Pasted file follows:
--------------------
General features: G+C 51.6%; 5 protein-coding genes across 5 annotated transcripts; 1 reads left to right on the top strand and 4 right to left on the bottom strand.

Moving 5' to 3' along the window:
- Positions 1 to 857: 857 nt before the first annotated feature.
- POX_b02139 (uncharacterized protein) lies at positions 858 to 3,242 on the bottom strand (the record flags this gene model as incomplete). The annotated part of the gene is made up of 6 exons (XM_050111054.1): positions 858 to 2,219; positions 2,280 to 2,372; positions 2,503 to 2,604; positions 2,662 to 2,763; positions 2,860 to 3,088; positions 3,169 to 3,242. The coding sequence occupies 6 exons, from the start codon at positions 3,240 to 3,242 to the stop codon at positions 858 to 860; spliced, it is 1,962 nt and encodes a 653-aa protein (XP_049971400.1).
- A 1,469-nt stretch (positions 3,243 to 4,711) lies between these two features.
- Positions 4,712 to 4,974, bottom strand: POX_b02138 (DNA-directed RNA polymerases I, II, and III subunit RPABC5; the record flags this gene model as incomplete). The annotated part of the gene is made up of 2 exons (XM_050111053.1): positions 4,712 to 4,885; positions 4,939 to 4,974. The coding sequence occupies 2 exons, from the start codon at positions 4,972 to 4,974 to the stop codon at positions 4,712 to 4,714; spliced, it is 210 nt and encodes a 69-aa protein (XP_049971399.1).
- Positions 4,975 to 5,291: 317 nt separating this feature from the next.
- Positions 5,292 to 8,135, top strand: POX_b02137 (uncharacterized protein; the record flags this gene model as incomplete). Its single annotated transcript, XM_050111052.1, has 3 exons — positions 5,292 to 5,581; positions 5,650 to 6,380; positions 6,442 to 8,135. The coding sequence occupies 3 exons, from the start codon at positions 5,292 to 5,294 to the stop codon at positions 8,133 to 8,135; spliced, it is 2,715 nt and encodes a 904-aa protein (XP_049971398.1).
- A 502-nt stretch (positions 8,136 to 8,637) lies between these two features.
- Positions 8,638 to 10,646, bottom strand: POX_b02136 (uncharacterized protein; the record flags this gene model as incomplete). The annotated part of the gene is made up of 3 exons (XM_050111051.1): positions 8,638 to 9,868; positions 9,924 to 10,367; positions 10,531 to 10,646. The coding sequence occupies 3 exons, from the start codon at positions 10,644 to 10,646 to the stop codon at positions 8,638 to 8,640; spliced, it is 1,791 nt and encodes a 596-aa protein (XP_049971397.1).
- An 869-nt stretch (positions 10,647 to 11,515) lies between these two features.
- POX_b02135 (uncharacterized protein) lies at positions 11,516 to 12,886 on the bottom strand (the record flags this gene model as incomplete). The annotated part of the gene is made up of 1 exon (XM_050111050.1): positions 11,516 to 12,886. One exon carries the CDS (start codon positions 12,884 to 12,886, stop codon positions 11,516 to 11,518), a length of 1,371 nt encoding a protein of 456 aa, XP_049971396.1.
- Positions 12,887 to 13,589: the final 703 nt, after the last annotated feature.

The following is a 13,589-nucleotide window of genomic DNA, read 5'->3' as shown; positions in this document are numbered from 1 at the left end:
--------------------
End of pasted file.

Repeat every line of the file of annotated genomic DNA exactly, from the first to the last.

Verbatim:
General features: G+C 51.6%; 5 protein-coding genes across 5 annotated transcripts; 1 reads left to right on the top strand and 4 right to left on the bottom strand.

Moving 5' to 3' along the window:
- Positions 1 to 857: 857 nt before the first annotated feature.
- POX_b02139 (uncharacterized protein) lies at positions 858 to 3,242 on the bottom strand (the record flags this gene model as incomplete). The annotated part of the gene is made up of 6 exons (XM_050111054.1): positions 858 to 2,219; positions 2,280 to 2,372; positions 2,503 to 2,604; positions 2,662 to 2,763; positions 2,860 to 3,088; positions 3,169 to 3,242. The coding sequence occupies 6 exons, from the start codon at positions 3,240 to 3,242 to the stop codon at positions 858 to 860; spliced, it is 1,962 nt and encodes a 653-aa protein (XP_049971400.1).
- A 1,469-nt stretch (positions 3,243 to 4,711) lies between these two features.
- Positions 4,712 to 4,974, bottom strand: POX_b02138 (DNA-directed RNA polymerases I, II, and III subunit RPABC5; the record flags this gene model as incomplete). The annotated part of the gene is made up of 2 exons (XM_050111053.1): positions 4,712 to 4,885; positions 4,939 to 4,974. The coding sequence occupies 2 exons, from the start codon at positions 4,972 to 4,974 to the stop codon at positions 4,712 to 4,714; spliced, it is 210 nt and encodes a 69-aa protein (XP_049971399.1).
- Positions 4,975 to 5,291: 317 nt separating this feature from the next.
- Positions 5,292 to 8,135, top strand: POX_b02137 (uncharacterized protein; the record flags this gene model as incomplete). Its single annotated transcript, XM_050111052.1, has 3 exons — positions 5,292 to 5,581; positions 5,650 to 6,380; positions 6,442 to 8,135. The coding sequence occupies 3 exons, from the start codon at positions 5,292 to 5,294 to the stop codon at positions 8,133 to 8,135; spliced, it is 2,715 nt and encodes a 904-aa protein (XP_049971398.1).
- A 502-nt stretch (positions 8,136 to 8,637) lies between these two features.
- Positions 8,638 to 10,646, bottom strand: POX_b02136 (uncharacterized protein; the record flags this gene model as incomplete). The annotated part of the gene is made up of 3 exons (XM_050111051.1): positions 8,638 to 9,868; positions 9,924 to 10,367; positions 10,531 to 10,646. The coding sequence occupies 3 exons, from the start codon at positions 10,644 to 10,646 to the stop codon at positions 8,638 to 8,640; spliced, it is 1,791 nt and encodes a 596-aa protein (XP_049971397.1).
- An 869-nt stretch (positions 10,647 to 11,515) lies between these two features.
- POX_b02135 (uncharacterized protein) lies at positions 11,516 to 12,886 on the bottom strand (the record flags this gene model as incomplete). The annotated part of the gene is made up of 1 exon (XM_050111050.1): positions 11,516 to 12,886. One exon carries the CDS (start codon positions 12,884 to 12,886, stop codon positions 11,516 to 11,518), a length of 1,371 nt encoding a protein of 456 aa, XP_049971396.1.
- Positions 12,887 to 13,589: the final 703 nt, after the last annotated feature.

The following is a 13,589-nucleotide window of genomic DNA, read 5'->3' as shown; positions in this document are numbered from 1 at the left end: